Now, we are reading to get the sensor's temperature reading.

tempC = SW02.getTempC();

Once we have the reading, the last thing that we are going to do is to use a series of if...else... control statements to determine the temperature range, and then call the setRGBColor() function.

// You can adjust the temperature range according to your climate. For me, I live in Singapore,
// which is tropical all year round, and the temperature range can be quite narrow here.

if (tempC >= 20 && tempC < 25) {
    setRGBColor(0, 0, 255);
} else if (tempC >= 25 && tempC < 30) {
    setRGBColor(0, 255, 0);
} else if (tempC >= 30 && tempC < 32) {
    setRGBColor(255, 190, 9);
} else if (tempC >= 32 && tempC < 35) {
    setRGBColor(243, 122, 0);
} else if (tempC >= 35) {
    setRGBColor(255, 0, 0);
}

Note: If you are interested to know what the relevant RGB values are for a particular color, I recommend you do a google search for "RGB color values". There are plenty of sites available where you can use a color selector to pick the color that you want.

// If you like to, and it is optional, you can also add a delay in between polling for the sensor's readings.
delay(DELAY_TIME);

You can ofcourse declare the DELAY_TIME constant at the beginning of the program, that way, you only have to modify it's value once rather than in multiple places throughout your program. Finally, we need the function to control our RGB LED:

void setRGBColor(int redValue, int greenValue, int blueValue) {
    analogWrite(redLedPin, redValue);
    analogWrite(greenLedPin, greenValue);
    analogWrite(blueLedPin, blueValue);
}

Final Program

#include <xCore.h>
#include <xSW02.h>

#define redLedPin   A4
#define greenLedPin 8
#define blueLedPin  9

void setRGBColor(int redValue, int greenValue, int blueValue);

const int DELAY_TIME = 1000;

xSW02 SW02;

void setup() {

    // Start the I2C Communication
    Wire.begin();

    // Start the SW02 Sensor
    SW02.begin();

    // Delay for sensor to normalise
    delay(5000);

}

void loop() {

    // Create a variable to store the data read from SW02<br>    float tempC;
    tempC = 0;

    // Read and calculate data from SW02 sensor
    SW02.poll();

    // Request SW02 to get the temperature measurement and store in the
    // temperatue variable
    tempC = SW02.getTempC();

    if (tempC >= 20 && tempC < 25) {
        setRGBColor(0, 0, 255);
    } else if (tempC >= 25 && tempC < 30) {
        setRGBColor(0, 255, 0);
    } else if (tempC >= 30 && tempC < 32) {
        setRGBColor(255, 190, 9);
    } else if (tempC >= 32 && tempC < 35) {
        setRGBColor(243, 122, 0);
    } else if (tempC >= 35) {
        setRGBColor(255, 0, 0);
    }

    // Small delay between sensor reads
    delay(DELAY_TIME);
}

void setRGBColor(int redValue, int greenValue, int blueValue) {
    analogWrite(redLedPin, redValue);
    analogWrite(greenLedPin, greenValue);
    analogWrite(blueLedPin, blueValue);
}

Now that our program is ready, let's program the xChip! The Upload process is exactly the same as how you would upload a program to your Arduino boards.

When you are done, why not unplug it and bring it out for a test run.

Check out the short time-lapsed video I created of myself testing the project in the outdoor. I also used the PB04 (Dual AA Intelligent Battery) xChip to power the project when it's not connected to the laptop, making it compact and mobile.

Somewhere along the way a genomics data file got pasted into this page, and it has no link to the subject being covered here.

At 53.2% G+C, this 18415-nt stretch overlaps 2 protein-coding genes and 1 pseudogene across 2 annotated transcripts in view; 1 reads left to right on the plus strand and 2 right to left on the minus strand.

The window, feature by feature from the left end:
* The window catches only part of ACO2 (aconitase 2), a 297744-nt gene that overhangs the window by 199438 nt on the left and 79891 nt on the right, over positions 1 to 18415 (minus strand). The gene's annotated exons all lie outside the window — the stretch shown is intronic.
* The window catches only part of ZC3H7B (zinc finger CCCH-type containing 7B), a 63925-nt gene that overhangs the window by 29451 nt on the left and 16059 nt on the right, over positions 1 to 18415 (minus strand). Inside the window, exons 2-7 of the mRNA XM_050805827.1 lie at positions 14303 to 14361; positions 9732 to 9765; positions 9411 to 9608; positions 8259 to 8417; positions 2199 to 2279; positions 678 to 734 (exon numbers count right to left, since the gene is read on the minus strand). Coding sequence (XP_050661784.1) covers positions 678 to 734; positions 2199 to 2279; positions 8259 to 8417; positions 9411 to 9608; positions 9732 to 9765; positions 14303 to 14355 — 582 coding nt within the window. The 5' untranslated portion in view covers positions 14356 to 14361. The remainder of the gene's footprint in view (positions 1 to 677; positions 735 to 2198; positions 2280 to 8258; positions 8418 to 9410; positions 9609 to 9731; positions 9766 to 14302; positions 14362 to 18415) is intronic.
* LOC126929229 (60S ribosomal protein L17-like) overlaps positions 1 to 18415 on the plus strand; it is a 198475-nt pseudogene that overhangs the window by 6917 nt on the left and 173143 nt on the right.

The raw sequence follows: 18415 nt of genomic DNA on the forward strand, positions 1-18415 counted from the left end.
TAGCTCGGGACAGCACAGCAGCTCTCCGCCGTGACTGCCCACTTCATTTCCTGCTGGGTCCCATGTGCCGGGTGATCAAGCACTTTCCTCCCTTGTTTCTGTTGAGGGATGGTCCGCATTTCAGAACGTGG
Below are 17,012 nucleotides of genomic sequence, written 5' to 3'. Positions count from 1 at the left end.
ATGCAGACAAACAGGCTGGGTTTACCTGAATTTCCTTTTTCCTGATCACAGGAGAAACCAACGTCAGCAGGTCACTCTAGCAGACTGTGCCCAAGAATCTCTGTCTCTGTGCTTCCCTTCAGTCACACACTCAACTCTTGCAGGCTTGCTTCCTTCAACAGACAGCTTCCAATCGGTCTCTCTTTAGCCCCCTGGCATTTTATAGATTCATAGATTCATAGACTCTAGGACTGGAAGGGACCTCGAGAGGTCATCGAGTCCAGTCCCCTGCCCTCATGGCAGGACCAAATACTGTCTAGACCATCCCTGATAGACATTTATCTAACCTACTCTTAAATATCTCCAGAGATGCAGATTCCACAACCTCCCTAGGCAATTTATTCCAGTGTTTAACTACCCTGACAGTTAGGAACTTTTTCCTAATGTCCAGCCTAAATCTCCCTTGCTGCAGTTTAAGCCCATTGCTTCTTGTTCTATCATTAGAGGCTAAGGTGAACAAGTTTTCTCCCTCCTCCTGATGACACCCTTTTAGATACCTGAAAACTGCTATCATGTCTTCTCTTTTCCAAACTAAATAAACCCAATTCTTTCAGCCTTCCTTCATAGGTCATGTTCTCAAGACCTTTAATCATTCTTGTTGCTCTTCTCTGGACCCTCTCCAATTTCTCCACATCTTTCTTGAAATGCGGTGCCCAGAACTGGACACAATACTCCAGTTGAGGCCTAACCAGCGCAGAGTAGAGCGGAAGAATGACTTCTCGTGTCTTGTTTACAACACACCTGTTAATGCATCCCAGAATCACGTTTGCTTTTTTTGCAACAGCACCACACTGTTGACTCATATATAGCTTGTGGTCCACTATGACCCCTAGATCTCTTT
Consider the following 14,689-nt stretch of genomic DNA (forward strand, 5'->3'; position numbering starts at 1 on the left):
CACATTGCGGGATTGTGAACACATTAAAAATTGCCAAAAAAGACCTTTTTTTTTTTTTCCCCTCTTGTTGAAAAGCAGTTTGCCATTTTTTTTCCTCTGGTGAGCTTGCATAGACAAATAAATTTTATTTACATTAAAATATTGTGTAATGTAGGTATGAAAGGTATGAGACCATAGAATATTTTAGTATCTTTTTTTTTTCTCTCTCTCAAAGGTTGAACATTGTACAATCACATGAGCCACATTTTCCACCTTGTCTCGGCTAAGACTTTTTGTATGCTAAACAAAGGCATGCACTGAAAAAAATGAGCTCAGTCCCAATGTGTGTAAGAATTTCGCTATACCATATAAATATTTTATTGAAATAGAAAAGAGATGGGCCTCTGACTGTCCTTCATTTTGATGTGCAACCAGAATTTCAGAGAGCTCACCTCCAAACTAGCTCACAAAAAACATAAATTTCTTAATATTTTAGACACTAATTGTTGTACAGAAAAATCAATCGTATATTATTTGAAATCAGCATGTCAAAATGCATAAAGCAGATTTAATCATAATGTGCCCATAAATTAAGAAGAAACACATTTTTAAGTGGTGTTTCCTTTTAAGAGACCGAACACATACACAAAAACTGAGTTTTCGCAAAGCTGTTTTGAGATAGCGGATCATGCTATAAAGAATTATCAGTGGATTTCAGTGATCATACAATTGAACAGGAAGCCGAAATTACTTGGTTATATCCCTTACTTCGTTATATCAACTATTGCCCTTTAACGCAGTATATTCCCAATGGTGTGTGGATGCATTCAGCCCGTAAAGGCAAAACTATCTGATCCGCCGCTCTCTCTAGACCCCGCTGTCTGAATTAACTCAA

I have also attached the Arduino project file in the next step. Feel free to download and run it! :)

Step 5: Testing the Project

As we end this Instructable, I want to point out that I'm not a product expert when it comes to XinaBox (not yet anyway :P) And I am still exploring the products that have been made available to me as an influencer and thought-leader. So thank you XinaBox for that!

Also, if you find that there are any typo- or spelling mistakes in my instructable, I would appreciate a comment to let me know about it. I will be happy to make the corrections (though I usually have a good habit of triple checking my work, sometimes I can still miss something, or misspell something unintentionally).

Thoughts & Project Ideas are Welcomed!

Oh yes, one very important thing I want to put it out there before I leave you to your own tinkering with the XinaBox products, if you think that there is a particular project idea that you like me to explore and create an Instructables about, do let me know, all ideas are welcomed.

That said...I do have a set of...well, I wouldn't say limited, but...yeah...limited number of xChips in my possession, so some of your ideas might become my next Instructable, and some might have to be added to my "Pending Project Ideas" list. ;)

In the next few Instructables, as promised, I will attempt to dive into some of the individual xChips and share some of my thoughts and application ideas, as well as steps on how to utilize those functions. And perhaps with every few Instructables that I share, I'll inject a project idea into the midst as well.

Let me know what you think of my idea.

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    2 Discussions

    1
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    randofo

    20 days ago

    I've been thinking this was pronounced Zeena-Box. Thanks for clarifying that! Cool project btw. :)

    1 reply
    0
    None
    thecxhackerrandofo

    Reply 20 days ago

    Thank you for the comment. Don't worry. At first I felt the same way. Lol. Took me some reading and research to figure out how it's meant to be pronounced. Hehe.